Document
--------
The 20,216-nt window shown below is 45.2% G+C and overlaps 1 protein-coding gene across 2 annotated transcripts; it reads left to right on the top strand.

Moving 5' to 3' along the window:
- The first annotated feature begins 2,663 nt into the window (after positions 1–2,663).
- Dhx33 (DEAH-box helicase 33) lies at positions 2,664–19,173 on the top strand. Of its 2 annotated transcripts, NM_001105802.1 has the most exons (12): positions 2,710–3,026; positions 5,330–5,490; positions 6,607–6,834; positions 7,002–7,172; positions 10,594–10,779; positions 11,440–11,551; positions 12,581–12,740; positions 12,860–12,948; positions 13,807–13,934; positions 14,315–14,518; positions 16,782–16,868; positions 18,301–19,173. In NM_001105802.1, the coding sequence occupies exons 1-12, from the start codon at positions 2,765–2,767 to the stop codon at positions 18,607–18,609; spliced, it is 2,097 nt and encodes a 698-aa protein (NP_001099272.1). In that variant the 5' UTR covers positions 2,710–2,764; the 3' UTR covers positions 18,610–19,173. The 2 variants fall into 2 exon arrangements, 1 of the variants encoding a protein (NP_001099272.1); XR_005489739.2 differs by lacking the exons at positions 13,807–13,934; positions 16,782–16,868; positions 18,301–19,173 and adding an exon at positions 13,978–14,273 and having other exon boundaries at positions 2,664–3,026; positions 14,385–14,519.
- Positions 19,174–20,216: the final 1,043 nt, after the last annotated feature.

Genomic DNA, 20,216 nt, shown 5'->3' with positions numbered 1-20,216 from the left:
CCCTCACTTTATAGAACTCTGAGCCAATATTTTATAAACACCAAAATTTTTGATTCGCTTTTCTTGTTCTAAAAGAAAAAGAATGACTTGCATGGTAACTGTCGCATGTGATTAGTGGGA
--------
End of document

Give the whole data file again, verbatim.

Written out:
The 20,216-nt window shown below is 45.2% G+C and overlaps 1 protein-coding gene across 2 annotated transcripts; it reads left to right on the top strand.

Moving 5' to 3' along the window:
- The first annotated feature begins 2,663 nt into the window (after positions 1–2,663).
- Dhx33 (DEAH-box helicase 33) lies at positions 2,664–19,173 on the top strand. Of its 2 annotated transcripts, NM_001105802.1 has the most exons (12): positions 2,710–3,026; positions 5,330–5,490; positions 6,607–6,834; positions 7,002–7,172; positions 10,594–10,779; positions 11,440–11,551; positions 12,581–12,740; positions 12,860–12,948; positions 13,807–13,934; positions 14,315–14,518; positions 16,782–16,868; positions 18,301–19,173. In NM_001105802.1, the coding sequence occupies exons 1-12, from the start codon at positions 2,765–2,767 to the stop codon at positions 18,607–18,609; spliced, it is 2,097 nt and encodes a 698-aa protein (NP_001099272.1). In that variant the 5' UTR covers positions 2,710–2,764; the 3' UTR covers positions 18,610–19,173. The 2 variants fall into 2 exon arrangements, 1 of the variants encoding a protein (NP_001099272.1); XR_005489739.2 differs by lacking the exons at positions 13,807–13,934; positions 16,782–16,868; positions 18,301–19,173 and adding an exon at positions 13,978–14,273 and having other exon boundaries at positions 2,664–3,026; positions 14,385–14,519.
- Positions 19,174–20,216: the final 1,043 nt, after the last annotated feature.

Genomic DNA, 20,216 nt, shown 5'->3' with positions numbered 1-20,216 from the left:
CCCTCACTTTATAGAACTCTGAGCCAATATTTTATAAACACCAAAATTTTTGATTCGCTTTTCTTGTTCTAAAAGAAAAAGAATGACTTGCATGGTAACTGTCGCATGTGATTAGTGGGA